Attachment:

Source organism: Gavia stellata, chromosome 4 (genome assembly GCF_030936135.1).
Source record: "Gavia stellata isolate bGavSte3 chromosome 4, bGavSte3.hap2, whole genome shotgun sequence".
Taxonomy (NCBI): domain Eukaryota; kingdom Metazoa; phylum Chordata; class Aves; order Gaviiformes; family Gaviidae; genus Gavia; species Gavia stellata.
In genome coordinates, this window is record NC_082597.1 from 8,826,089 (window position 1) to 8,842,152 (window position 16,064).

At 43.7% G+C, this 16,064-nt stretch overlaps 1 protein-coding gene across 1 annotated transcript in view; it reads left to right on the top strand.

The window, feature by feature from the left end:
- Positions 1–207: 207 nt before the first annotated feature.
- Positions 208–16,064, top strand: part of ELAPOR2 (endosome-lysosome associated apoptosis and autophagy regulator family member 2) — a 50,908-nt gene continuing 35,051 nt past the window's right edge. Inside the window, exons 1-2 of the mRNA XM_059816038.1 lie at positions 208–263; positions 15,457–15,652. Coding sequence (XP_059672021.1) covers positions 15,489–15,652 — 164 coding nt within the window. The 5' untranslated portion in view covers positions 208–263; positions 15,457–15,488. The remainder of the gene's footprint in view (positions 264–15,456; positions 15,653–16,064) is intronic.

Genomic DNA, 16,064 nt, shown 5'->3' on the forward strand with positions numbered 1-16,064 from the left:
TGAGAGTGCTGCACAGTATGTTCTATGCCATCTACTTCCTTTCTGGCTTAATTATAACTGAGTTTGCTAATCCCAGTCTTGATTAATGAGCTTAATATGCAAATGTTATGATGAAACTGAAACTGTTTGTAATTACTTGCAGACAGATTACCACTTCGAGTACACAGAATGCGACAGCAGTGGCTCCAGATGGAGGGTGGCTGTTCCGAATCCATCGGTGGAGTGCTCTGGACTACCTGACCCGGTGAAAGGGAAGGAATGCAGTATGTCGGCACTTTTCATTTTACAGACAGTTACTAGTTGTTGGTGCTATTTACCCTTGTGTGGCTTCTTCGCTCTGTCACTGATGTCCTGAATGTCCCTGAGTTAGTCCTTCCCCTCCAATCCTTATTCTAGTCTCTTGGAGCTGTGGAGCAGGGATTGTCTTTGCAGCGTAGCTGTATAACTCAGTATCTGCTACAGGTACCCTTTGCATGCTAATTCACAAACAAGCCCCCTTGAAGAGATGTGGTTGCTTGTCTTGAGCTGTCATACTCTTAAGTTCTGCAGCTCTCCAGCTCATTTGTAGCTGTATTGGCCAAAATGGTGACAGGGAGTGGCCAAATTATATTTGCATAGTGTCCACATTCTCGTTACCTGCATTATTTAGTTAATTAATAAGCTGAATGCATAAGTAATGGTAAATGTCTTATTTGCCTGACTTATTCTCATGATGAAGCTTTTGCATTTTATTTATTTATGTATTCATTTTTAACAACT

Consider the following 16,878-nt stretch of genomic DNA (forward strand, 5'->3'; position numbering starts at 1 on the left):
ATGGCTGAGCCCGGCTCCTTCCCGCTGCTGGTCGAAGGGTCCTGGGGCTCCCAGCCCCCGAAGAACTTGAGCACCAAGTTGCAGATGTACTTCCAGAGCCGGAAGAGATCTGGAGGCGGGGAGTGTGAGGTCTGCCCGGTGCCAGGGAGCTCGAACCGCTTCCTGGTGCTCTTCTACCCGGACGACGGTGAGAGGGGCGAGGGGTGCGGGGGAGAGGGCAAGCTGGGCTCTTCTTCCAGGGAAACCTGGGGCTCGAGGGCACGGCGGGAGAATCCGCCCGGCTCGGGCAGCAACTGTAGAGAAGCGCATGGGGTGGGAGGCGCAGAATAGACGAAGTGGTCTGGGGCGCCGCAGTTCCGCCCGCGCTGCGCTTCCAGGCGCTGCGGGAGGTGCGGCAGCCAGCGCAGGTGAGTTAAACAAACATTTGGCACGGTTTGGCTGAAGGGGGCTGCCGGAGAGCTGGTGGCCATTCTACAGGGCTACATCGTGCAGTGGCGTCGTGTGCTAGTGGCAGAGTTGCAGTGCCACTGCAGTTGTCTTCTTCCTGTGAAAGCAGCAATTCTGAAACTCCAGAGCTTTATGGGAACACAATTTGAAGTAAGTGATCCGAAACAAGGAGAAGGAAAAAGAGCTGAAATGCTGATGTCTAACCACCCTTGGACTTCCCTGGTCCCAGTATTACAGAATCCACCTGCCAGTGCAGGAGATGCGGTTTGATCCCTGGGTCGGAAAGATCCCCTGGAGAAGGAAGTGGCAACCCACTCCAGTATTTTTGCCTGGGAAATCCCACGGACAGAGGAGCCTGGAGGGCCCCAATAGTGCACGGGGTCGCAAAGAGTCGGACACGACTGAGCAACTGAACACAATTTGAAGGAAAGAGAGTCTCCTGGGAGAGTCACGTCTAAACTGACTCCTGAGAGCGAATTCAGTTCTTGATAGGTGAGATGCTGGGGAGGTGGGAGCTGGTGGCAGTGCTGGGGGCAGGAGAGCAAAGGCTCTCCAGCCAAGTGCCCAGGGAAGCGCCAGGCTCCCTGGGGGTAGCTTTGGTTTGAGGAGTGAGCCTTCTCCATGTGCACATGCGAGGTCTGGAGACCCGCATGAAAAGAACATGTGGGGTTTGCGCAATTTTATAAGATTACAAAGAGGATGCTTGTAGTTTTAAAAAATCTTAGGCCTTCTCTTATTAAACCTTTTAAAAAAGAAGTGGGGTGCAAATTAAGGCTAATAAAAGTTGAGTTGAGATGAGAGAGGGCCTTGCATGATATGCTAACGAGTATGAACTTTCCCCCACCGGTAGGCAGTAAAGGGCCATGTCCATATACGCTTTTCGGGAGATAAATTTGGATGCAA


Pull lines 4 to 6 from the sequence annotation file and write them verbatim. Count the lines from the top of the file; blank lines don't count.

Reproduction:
In genome coordinates, this window is record NC_082597.1 from 8,826,089 (window position 1) to 8,842,152 (window position 16,064).

At 43.7% G+C, this 16,064-nt stretch overlaps 1 protein-coding gene across 1 annotated transcript in view; it reads left to right on the top strand.

The window, feature by feature from the left end: